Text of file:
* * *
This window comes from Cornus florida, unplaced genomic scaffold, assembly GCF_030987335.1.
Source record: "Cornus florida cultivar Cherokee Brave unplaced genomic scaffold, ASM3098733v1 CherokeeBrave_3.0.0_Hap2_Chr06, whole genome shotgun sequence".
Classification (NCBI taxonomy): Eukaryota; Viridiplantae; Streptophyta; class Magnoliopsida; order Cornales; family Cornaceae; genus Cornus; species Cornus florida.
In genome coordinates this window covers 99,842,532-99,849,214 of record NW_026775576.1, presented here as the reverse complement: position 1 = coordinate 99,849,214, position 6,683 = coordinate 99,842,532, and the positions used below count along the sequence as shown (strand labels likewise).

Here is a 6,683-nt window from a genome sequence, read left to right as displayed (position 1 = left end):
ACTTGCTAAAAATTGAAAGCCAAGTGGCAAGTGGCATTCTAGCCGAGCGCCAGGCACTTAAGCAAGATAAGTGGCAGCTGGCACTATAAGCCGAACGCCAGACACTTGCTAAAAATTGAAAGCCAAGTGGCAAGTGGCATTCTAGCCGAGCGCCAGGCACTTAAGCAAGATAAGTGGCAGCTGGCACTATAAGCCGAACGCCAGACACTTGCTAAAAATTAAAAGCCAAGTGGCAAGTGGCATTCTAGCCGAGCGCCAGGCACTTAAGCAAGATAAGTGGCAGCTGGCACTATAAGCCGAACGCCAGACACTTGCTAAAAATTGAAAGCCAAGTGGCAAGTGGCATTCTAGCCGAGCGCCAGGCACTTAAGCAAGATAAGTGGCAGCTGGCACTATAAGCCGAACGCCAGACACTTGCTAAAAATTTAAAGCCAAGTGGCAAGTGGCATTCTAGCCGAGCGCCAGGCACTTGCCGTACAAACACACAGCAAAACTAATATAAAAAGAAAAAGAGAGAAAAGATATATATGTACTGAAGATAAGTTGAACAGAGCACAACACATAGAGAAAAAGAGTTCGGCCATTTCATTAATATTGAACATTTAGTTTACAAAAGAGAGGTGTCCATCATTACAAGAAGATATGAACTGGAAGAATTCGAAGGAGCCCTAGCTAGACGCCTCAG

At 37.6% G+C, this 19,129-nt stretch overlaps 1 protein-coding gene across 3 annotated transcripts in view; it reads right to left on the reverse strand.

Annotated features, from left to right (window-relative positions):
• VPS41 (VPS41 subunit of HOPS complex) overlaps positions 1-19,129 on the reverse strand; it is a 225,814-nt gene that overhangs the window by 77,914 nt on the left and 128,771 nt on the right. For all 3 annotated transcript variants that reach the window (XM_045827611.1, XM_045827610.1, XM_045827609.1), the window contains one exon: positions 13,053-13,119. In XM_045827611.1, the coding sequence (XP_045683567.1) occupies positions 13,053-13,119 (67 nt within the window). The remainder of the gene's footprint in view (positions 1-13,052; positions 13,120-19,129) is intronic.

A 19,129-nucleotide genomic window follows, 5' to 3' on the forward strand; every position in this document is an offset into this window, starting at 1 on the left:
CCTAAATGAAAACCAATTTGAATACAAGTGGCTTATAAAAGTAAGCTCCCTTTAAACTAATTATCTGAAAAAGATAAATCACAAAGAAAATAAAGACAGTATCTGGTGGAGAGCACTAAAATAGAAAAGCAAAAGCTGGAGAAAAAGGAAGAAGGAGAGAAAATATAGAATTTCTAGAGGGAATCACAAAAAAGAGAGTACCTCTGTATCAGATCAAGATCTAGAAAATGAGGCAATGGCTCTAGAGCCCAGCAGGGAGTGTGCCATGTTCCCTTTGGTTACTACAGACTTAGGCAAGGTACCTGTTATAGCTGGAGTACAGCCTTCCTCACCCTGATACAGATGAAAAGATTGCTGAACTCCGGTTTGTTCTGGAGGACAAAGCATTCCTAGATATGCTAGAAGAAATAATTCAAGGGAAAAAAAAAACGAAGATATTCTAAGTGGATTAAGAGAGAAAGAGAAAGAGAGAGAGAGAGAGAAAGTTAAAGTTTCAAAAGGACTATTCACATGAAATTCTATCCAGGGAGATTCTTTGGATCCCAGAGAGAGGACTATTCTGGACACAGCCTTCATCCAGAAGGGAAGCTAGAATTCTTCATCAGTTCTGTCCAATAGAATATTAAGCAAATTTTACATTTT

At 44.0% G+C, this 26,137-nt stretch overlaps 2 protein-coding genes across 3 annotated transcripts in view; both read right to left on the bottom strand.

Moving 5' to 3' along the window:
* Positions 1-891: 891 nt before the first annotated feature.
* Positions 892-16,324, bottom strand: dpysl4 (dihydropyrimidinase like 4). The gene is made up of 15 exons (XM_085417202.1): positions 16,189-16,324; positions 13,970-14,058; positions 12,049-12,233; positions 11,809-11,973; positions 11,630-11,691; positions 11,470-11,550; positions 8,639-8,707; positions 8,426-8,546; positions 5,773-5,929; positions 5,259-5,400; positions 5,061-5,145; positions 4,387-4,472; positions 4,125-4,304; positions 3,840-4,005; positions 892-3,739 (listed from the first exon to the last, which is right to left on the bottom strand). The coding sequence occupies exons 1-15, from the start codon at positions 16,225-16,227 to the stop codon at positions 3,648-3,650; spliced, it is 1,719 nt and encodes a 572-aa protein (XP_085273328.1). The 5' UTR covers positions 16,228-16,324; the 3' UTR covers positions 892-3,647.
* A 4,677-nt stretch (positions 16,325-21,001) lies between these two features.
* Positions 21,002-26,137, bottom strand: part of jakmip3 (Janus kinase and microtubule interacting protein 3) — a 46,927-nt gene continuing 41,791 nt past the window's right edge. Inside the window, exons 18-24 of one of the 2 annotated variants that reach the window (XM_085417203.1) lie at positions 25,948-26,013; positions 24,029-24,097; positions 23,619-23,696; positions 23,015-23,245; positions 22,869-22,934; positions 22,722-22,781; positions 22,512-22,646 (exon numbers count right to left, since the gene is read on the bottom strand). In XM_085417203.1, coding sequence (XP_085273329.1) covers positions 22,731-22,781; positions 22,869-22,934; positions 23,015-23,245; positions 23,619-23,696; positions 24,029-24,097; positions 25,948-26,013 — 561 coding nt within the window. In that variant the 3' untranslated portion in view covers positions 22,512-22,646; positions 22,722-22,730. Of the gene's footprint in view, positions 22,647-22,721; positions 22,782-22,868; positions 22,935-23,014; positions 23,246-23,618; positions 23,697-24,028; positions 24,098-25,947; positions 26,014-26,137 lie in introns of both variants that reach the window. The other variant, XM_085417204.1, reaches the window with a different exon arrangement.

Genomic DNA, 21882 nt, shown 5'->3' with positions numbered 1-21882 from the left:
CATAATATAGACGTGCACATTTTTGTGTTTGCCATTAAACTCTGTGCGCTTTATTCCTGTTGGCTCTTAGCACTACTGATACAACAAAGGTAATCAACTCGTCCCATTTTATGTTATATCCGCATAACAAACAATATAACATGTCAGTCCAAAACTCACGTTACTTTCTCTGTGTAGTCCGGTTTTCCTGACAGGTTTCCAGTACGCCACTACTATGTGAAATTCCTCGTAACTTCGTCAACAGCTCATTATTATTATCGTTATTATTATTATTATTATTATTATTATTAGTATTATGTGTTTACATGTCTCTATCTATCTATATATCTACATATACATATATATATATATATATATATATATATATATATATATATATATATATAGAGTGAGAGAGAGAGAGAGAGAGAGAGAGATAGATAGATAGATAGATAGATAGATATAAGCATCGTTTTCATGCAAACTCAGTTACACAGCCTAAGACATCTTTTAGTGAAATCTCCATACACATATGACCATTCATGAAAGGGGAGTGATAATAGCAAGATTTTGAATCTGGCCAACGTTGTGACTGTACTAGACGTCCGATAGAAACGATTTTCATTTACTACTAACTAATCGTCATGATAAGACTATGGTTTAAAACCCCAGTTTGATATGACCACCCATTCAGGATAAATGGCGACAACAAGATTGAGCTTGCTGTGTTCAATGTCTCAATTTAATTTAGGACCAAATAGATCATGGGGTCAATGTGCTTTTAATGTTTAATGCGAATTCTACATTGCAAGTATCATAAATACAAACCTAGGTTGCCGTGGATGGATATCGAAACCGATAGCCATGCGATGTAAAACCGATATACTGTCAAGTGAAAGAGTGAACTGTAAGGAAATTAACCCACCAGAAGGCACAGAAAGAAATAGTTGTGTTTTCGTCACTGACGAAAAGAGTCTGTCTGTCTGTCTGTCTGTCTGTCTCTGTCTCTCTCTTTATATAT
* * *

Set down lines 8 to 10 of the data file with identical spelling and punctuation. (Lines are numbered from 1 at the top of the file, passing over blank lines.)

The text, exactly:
Annotated features, from left to right (window-relative positions):
• VPS41 (VPS41 subunit of HOPS complex) overlaps positions 1-19,129 on the reverse strand; it is a 225,814-nt gene that overhangs the window by 77,914 nt on the left and 128,771 nt on the right. For all 3 annotated transcript variants that reach the window (XM_045827611.1, XM_045827610.1, XM_045827609.1), the window contains one exon: positions 13,053-13,119. In XM_045827611.1, the coding sequence (XP_045683567.1) occupies positions 13,053-13,119 (67 nt within the window). The remainder of the gene's footprint in view (positions 1-13,052; positions 13,120-19,129) is intronic.

A 19,129-nucleotide genomic window follows, 5' to 3' on the forward strand; every position in this document is an offset into this window, starting at 1 on the left: